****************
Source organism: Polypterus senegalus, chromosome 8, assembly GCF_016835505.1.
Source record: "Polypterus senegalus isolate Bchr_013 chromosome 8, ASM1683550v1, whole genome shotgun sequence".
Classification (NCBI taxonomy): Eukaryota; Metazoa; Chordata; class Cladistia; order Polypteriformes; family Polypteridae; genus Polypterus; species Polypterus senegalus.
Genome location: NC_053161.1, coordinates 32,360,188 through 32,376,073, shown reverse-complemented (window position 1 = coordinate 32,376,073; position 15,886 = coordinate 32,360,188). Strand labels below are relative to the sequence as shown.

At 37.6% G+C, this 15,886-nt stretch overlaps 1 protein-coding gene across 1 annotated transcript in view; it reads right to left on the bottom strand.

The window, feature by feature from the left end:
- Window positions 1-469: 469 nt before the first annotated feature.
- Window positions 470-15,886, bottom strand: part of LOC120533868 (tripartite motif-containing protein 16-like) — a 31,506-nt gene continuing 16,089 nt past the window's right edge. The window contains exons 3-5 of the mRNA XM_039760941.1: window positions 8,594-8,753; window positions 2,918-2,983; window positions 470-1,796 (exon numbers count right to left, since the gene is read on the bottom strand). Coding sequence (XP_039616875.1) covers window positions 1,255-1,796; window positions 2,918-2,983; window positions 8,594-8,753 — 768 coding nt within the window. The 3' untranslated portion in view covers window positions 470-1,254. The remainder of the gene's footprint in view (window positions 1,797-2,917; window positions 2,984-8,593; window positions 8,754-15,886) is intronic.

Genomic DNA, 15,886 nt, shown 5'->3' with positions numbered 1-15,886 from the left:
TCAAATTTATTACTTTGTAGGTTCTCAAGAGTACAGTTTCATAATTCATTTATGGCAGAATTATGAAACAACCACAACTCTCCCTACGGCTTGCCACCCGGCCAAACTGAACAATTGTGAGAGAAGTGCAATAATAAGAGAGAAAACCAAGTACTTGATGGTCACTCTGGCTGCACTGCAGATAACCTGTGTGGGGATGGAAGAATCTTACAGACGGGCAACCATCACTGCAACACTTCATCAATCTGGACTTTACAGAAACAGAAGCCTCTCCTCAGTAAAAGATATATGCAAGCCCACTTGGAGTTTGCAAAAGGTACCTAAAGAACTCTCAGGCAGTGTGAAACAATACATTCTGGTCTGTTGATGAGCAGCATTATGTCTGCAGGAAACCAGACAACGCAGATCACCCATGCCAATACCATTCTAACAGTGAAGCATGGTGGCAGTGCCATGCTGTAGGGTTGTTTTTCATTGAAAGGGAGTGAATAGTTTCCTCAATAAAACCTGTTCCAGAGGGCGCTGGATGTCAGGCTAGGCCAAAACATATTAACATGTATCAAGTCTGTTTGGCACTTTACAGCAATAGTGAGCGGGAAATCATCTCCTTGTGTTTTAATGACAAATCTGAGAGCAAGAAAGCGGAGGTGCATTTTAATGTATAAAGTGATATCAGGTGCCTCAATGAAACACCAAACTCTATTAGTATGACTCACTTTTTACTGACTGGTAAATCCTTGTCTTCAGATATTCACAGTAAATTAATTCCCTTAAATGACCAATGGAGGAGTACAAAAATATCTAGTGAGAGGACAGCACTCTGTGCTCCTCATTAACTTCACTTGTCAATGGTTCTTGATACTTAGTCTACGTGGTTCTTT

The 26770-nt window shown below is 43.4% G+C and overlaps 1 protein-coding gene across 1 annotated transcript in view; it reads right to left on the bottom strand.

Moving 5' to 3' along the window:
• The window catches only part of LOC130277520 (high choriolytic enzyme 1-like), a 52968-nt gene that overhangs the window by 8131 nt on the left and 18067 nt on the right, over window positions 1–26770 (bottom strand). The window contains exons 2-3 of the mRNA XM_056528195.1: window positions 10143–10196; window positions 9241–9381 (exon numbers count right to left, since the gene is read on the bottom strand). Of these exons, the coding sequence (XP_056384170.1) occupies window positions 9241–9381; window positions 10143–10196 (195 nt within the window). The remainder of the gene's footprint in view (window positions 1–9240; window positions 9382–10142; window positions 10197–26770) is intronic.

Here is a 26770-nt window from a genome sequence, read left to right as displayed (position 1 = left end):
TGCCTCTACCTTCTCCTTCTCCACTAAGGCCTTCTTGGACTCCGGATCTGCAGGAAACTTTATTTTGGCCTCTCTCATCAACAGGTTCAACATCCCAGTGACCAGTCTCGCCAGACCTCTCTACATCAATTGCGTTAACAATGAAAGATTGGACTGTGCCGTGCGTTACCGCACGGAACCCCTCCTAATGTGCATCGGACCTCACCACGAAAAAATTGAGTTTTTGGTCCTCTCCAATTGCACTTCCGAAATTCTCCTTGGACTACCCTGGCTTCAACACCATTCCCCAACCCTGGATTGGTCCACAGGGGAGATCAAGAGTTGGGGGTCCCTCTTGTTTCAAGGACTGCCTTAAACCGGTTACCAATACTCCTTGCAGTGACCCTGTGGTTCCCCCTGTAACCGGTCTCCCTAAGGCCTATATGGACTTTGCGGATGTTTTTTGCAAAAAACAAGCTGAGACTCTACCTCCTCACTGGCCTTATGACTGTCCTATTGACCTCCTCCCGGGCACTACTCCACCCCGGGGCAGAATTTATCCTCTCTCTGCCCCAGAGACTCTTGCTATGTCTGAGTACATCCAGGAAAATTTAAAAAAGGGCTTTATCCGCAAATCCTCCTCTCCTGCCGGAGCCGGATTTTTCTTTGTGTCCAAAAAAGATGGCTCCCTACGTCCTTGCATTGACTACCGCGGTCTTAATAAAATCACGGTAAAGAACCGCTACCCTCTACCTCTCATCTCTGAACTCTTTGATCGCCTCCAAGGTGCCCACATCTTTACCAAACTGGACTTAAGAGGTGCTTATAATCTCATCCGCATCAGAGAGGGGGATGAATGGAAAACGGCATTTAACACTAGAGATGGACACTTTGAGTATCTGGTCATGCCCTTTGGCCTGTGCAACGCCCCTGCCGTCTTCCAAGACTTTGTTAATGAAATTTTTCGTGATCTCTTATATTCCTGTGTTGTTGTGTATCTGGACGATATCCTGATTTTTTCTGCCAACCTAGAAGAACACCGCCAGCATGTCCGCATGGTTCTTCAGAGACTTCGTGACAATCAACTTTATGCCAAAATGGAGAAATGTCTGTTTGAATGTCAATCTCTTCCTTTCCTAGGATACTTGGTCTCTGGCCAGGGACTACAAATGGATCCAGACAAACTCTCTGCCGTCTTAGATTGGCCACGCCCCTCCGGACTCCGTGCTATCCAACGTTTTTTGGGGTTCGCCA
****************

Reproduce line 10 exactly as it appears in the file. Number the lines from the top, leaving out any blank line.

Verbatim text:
TCAAATTTATTACTTTGTAGGTTCTCAAGAGTACAGTTTCATAATTCATTTATGGCAGAATTATGAAACAACCACAACTCTCCCTACGGCTTGCCACCCGGCCAAACTGAACAATTGTGAGAGAAGTGCAATAATAAGAGAGAAAACCAAGTACTTGATGGTCACTCTGGCTGCACTGCAGATAACCTGTGTGGGGATGGAAGAATCTTACAGACGGGCAACCATCACTGCAACACTTCATCAATCTGGACTTTACAGAAACAGAAGCCTCTCCTCAGTAAAAGATATATGCAAGCCCACTTGGAGTTTGCAAAAGGTACCTAAAGAACTCTCAGGCAGTGTGAAACAATACATTCTGGTCTGTTGATGAGCAGCATTATGTCTGCAGGAAACCAGACAACGCAGATCACCCATGCCAATACCATTCTAACAGTGAAGCATGGTGGCAGTGCCATGCTGTAGGGTTGTTTTTCATTGAAAGGGAGTGAATAGTTTCCTCAATAAAACCTGTTCCAGAGGGCGCTGGATGTCAGGCTAGGCCAAAACATATTAACATGTATCAAGTCTGTTTGGCACTTTACAGCAATAGTGAGCGGGAAATCATCTCCTTGTGTTTTAATGACAAATCTGAGAGCAAGAAAGCGGAGGTGCATTTTAATGTATAAAGTGATATCAGGTGCCTCAATGAAACACCAAACTCTATTAGTATGACTCACTTTTTACTGACTGGTAAATCCTTGTCTTCAGATATTCACAGTAAATTAATTCCCTTAAATGACCAATGGAGGAGTACAAAAATATCTAGTGAGAGGACAGCACTCTGTGCTCCTCATTAACTTCACTTGTCAATGGTTCTTGATACTTAGTCTACGTGGTTCTTT